Quintessential Magic: An Introduction To Charms (2nd Ed.)
A useful text for First Year Charms students, Quintessential Magic delves into the basic methods of casting a spell. From incantation to willpower, Wand-Lighting Charm to Severing Charm, this text covers all the basics.
Many students find concentration to be the hardest spellcasting component to perfect. Speaking the incantation, conducting the wand movements, focusing upon a target or thought, and having enough willpower are all important for the spells that require them, but managing all of this and then concentrating upon a thought, feeling or desire after the spell has been cast is usually very taxing. Concentration when casting the Dancing Lights Charm, for example, requires concentration on the effects of the spell (the orbs of light that are created). Other spells may require concentration on some symbolic effect of the spell (such as happiness for the Patronus Charm below), and others still maintaining focus on the original target. Concentration is essentially a way to continue feeding magic to a spell, keeping the spell alive and directing it after the initial casting.
The best way to discuss concentration may be to look at the spells that require it. The most well-known charm that has this requirement is the Patronus Charm. The charm is meant to repel dementors, but it requires that the focus upon a very happy, very powerful memory before casting the spell (see Ch. 8 for more information about the "focus" spellcasting component). The memory then shapes the magic to create a non-living embodiment of happiness that a Dementor cannot handle, but the spell will only remain in place as long as concentration on the happy, powerful memory is maintained. Thus, concentration can be summarized as "focus over time” or “continued focus after a spell has been cast”.The Floating and Levitation Charms also require focus to be maintained after the spell is cast (i.e. they require concentration). While the required concentration is low, focus must be maintained on the object after casting these charms. Maintaining more than minimal concentration makes casting another spell simultaneously extraordinarily difficult.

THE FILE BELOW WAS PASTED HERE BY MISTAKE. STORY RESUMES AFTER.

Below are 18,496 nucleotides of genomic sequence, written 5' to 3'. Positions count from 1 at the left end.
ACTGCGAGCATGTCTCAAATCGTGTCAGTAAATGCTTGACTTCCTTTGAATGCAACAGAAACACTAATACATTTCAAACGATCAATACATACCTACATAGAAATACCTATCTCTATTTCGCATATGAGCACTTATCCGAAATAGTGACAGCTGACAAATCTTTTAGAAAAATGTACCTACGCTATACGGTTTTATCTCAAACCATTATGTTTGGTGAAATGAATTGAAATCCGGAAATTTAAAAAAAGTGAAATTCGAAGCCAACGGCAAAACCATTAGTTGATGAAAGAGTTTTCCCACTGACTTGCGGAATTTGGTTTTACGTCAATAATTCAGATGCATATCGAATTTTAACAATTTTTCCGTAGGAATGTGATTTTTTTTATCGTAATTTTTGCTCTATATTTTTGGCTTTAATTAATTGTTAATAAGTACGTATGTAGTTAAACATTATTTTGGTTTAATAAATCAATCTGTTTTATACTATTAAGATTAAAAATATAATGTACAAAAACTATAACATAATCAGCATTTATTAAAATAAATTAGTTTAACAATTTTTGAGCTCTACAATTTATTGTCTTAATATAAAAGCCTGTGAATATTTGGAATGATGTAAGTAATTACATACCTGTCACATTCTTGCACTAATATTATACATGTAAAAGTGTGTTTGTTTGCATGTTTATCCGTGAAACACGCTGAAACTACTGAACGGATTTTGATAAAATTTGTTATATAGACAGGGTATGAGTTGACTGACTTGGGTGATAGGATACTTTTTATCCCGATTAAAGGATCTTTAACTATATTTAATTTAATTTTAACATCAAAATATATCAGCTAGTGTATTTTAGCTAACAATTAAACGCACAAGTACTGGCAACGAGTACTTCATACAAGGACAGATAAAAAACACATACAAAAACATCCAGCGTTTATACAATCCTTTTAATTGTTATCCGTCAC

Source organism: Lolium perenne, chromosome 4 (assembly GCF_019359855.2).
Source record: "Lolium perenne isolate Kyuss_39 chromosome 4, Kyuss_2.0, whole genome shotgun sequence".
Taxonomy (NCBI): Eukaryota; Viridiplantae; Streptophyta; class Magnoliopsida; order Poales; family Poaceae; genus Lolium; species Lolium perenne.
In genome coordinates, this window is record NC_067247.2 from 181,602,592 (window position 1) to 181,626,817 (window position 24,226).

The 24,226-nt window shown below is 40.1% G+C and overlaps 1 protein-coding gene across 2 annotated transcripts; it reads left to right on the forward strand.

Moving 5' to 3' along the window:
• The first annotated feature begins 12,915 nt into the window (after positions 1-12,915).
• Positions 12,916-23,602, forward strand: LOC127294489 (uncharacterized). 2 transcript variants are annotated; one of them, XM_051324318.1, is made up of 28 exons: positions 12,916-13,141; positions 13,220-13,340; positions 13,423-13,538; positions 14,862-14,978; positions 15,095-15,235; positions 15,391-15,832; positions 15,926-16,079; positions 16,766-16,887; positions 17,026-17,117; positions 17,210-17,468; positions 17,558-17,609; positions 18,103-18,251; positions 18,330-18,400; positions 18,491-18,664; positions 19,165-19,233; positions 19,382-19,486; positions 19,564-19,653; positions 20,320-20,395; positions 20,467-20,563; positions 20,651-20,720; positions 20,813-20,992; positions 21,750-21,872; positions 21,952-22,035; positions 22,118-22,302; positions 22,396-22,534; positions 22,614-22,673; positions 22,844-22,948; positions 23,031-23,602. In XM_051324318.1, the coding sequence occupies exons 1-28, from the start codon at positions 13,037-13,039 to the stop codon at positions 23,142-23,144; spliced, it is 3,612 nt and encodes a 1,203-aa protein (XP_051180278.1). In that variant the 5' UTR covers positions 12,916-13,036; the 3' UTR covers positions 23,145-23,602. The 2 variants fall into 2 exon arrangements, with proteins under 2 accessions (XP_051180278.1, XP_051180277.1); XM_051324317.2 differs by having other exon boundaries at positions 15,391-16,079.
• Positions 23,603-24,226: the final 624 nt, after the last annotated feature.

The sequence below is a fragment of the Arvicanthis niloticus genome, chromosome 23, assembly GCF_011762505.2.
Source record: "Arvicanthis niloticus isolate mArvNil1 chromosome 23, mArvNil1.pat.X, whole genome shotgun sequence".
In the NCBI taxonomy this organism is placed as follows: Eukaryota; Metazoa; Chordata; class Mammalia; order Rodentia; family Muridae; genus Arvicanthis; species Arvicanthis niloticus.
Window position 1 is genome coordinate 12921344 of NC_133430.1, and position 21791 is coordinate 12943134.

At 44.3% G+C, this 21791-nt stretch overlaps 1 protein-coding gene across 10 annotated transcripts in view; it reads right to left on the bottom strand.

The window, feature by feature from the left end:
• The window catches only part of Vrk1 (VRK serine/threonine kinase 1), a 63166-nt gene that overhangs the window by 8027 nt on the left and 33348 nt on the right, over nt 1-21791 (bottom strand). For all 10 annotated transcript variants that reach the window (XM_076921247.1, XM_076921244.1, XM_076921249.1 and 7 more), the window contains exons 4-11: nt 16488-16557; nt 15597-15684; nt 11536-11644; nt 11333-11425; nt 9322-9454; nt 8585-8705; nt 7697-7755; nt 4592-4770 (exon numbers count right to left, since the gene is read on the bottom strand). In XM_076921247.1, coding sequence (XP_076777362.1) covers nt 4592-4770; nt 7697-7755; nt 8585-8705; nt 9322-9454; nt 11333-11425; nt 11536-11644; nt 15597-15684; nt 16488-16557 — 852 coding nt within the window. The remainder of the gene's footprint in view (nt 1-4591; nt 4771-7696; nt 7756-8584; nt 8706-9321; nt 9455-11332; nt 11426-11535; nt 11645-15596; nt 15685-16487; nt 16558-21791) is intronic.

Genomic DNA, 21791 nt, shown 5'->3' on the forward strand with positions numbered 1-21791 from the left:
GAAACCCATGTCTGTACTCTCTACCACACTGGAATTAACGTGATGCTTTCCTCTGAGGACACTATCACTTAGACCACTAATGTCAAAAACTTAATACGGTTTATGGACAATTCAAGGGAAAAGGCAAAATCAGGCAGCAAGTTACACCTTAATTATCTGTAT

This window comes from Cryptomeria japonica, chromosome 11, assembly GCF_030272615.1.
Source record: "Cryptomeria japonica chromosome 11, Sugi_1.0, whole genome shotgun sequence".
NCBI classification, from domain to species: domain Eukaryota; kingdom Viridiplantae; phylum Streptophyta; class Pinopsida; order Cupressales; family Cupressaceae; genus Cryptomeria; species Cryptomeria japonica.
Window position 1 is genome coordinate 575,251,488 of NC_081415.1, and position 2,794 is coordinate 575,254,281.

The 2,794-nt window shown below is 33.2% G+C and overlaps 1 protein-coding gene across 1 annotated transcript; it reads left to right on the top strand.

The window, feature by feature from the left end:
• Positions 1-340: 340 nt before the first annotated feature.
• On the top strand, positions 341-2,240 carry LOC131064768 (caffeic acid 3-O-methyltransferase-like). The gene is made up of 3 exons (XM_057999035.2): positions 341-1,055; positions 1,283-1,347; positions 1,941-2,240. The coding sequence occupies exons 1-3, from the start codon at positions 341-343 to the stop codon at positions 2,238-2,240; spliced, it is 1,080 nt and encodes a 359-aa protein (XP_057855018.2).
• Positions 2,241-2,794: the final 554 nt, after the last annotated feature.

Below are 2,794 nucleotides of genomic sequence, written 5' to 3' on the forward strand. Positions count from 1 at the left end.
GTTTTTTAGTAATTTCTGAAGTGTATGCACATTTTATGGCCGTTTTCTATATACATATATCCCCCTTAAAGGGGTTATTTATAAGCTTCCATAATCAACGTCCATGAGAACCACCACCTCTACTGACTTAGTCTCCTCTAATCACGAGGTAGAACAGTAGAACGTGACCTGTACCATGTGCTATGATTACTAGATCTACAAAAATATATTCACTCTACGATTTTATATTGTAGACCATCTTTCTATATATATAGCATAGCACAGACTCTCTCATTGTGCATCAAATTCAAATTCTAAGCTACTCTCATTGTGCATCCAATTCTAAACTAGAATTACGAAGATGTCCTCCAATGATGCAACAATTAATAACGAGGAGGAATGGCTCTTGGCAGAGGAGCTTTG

In many cases, a spell's focus and concentration components are not the same, as they were in the Patronus Charm. The Tattoo Charm you will learn about in third year, for example, requires you to focus on the target you wish to tattoo but concentrate on the appearance of the tattoo. You must begin visualizing the tattoo immediately after casting the spell. This concentration must be maintained from the moment you cast the spell until the tattoo is fully formed; losing concentration before then would cut off the magic and leave you with an incomplete tattoo.
Some spells, like the Severing Charm, are "one and done" spells that require no sustained magical energy since their effect is instantaneous. Others, like the Locomotion Charm and Softening Charm, require very little concentration after casting; their continued operation depends primarily on the focus and willpower you charge them with at the start, which also means they cannot be sustained indefinitely with concentration.
As a general rule, concentration is required when ALL three of the following criteria have been met and NOT required if any criterion is not met:
The spell’s magic is sustained beyond the initial casting; AND
The caster or the caster’s wand is NOT touching the target; AND
The spell can be ended at any time without a counter-charm.
As demonstrated, concentration can mean several things. While it usually appears only in more advanced magic, there are some good practice spells the beginner witch or wizard can use to understand the required mindset. These spells, modifications of the Wand-Lighting Charm, can be found in Chapter 17. Understanding how they work will help you significantly when casting such spells in the future.